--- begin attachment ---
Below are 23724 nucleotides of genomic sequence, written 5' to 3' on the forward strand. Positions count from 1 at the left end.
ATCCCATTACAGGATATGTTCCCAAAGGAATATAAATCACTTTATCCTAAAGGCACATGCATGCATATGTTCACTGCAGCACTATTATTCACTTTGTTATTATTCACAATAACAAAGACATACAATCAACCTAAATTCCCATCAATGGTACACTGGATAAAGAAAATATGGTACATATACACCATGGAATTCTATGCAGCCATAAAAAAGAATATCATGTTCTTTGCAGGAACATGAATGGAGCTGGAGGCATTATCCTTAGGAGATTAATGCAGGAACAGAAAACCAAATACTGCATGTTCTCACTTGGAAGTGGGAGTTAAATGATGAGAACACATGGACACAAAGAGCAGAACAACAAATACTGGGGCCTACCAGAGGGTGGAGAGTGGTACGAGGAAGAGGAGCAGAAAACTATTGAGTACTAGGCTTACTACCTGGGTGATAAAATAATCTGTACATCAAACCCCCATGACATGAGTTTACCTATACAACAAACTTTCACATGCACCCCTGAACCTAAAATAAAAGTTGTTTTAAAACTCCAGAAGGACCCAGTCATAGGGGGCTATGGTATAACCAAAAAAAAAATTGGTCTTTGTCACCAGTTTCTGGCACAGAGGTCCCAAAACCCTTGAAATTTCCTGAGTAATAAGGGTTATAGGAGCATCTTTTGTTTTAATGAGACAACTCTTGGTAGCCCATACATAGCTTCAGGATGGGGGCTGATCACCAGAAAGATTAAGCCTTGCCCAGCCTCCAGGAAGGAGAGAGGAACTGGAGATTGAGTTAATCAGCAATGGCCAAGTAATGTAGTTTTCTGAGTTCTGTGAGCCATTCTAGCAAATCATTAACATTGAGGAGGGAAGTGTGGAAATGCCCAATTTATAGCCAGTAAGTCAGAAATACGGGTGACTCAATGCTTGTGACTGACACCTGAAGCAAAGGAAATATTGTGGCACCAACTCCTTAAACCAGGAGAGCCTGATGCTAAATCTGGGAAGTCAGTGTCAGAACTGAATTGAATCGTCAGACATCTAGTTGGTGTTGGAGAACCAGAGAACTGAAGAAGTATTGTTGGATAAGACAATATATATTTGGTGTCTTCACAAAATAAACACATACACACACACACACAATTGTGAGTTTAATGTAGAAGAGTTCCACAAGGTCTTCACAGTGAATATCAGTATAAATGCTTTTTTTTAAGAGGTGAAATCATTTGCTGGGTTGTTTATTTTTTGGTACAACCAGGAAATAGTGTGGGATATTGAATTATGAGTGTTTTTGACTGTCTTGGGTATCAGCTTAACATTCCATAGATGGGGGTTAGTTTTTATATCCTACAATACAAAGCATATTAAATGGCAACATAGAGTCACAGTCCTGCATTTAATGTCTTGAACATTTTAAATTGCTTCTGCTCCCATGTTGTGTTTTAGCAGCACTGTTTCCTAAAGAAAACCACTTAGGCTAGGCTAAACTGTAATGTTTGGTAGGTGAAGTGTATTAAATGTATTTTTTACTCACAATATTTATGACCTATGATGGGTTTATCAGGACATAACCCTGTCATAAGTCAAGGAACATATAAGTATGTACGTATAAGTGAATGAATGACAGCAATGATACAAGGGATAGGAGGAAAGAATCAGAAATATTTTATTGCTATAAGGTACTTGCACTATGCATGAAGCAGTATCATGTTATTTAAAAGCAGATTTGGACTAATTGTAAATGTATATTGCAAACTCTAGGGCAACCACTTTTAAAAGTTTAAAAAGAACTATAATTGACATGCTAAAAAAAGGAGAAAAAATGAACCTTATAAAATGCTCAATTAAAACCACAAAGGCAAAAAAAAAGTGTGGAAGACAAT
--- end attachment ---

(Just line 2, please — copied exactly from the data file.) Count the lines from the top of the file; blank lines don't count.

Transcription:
ATCCCATTACAGGATATGTTCCCAAAGGAATATAAATCACTTTATCCTAAAGGCACATGCATGCATATGTTCACTGCAGCACTATTATTCACTTTGTTATTATTCACAATAACAAAGACATACAATCAACCTAAATTCCCATCAATGGTACACTGGATAAAGAAAATATGGTACATATACACCATGGAATTCTATGCAGCCATAAAAAAGAATATCATGTTCTTTGCAGGAACATGAATGGAGCTGGAGGCATTATCCTTAGGAGATTAATGCAGGAACAGAAAACCAAATACTGCATGTTCTCACTTGGAAGTGGGAGTTAAATGATGAGAACACATGGACACAAAGAGCAGAACAACAAATACTGGGGCCTACCAGAGGGTGGAGAGTGGTACGAGGAAGAGGAGCAGAAAACTATTGAGTACTAGGCTTACTACCTGGGTGATAAAATAATCTGTACATCAAACCCCCATGACATGAGTTTACCTATACAACAAACTTTCACATGCACCCCTGAACCTAAAATAAAAGTTGTTTTAAAACTCCAGAAGGACCCAGTCATAGGGGGCTATGGTATAACCAAAAAAAAAATTGGTCTTTGTCACCAGTTTCTGGCACAGAGGTCCCAAAACCCTTGAAATTTCCTGAGTAATAAGGGTTATAGGAGCATCTTTTGTTTTAATGAGACAACTCTTGGTAGCCCATACATAGCTTCAGGATGGGGGCTGATCACCAGAAAGATTAAGCCTTGCCCAGCCTCCAGGAAGGAGAGAGGAACTGGAGATTGAGTTAATCAGCAATGGCCAAGTAATGTAGTTTTCTGAGTTCTGTGAGCCATTCTAGCAAATCATTAACATTGAGGAGGGAAGTGTGGAAATGCCCAATTTATAGCCAGTAAGTCAGAAATACGGGTGACTCAATGCTTGTGACTGACACCTGAAGCAAAGGAAATATTGTGGCACCAACTCCTTAAACCAGGAGAGCCTGATGCTAAATCTGGGAAGTCAGTGTCAGAACTGAATTGAATCGTCAGACATCTAGTTGGTGTTGGAGAACCAGAGAACTGAAGAAGTATTGTTGGATAAGACAATATATATTTGGTGTCTTCACAAAATAAACACATACACACACACACACAATTGTGAGTTTAATGTAGAAGAGTTCCACAAGGTCTTCACAGTGAATATCAGTATAAATGCTTTTTTTTAAGAGGTGAAATCATTTGCTGGGTTGTTTATTTTTTGGTACAACCAGGAAATAGTGTGGGATATTGAATTATGAGTGTTTTTGACTGTCTTGGGTATCAGCTTAACATTCCATAGATGGGGGTTAGTTTTTATATCCTACAATACAAAGCATATTAAATGGCAACATAGAGTCACAGTCCTGCATTTAATGTCTTGAACATTTTAAATTGCTTCTGCTCCCATGTTGTGTTTTAGCAGCACTGTTTCCTAAAGAAAACCACTTAGGCTAGGCTAAACTGTAATGTTTGGTAGGTGAAGTGTATTAAATGTATTTTTTACTCACAATATTTATGACCTATGATGGGTTTATCAGGACATAACCCTGTCATAAGTCAAGGAACATATAAGTATGTACGTATAAGTGAATGAATGACAGCAATGATACAAGGGATAGGAGGAAAGAATCAGAAATATTTTATTGCTATAAGGTACTTGCACTATGCATGAAGCAGTATCATGTTATTTAAAAGCAGATTTGGACTAATTGTAAATGTATATTGCAAACTCTAGGGCAACCACTTTTAAAAGTTTAAAAAGAACTATAATTGACATGCTAAAAAAAGGAGAAAAAATGAACCTTATAAAATGCTCAATTAAAACCACAAAGGCAAAAAAAAAGTGTGGAAGACAAT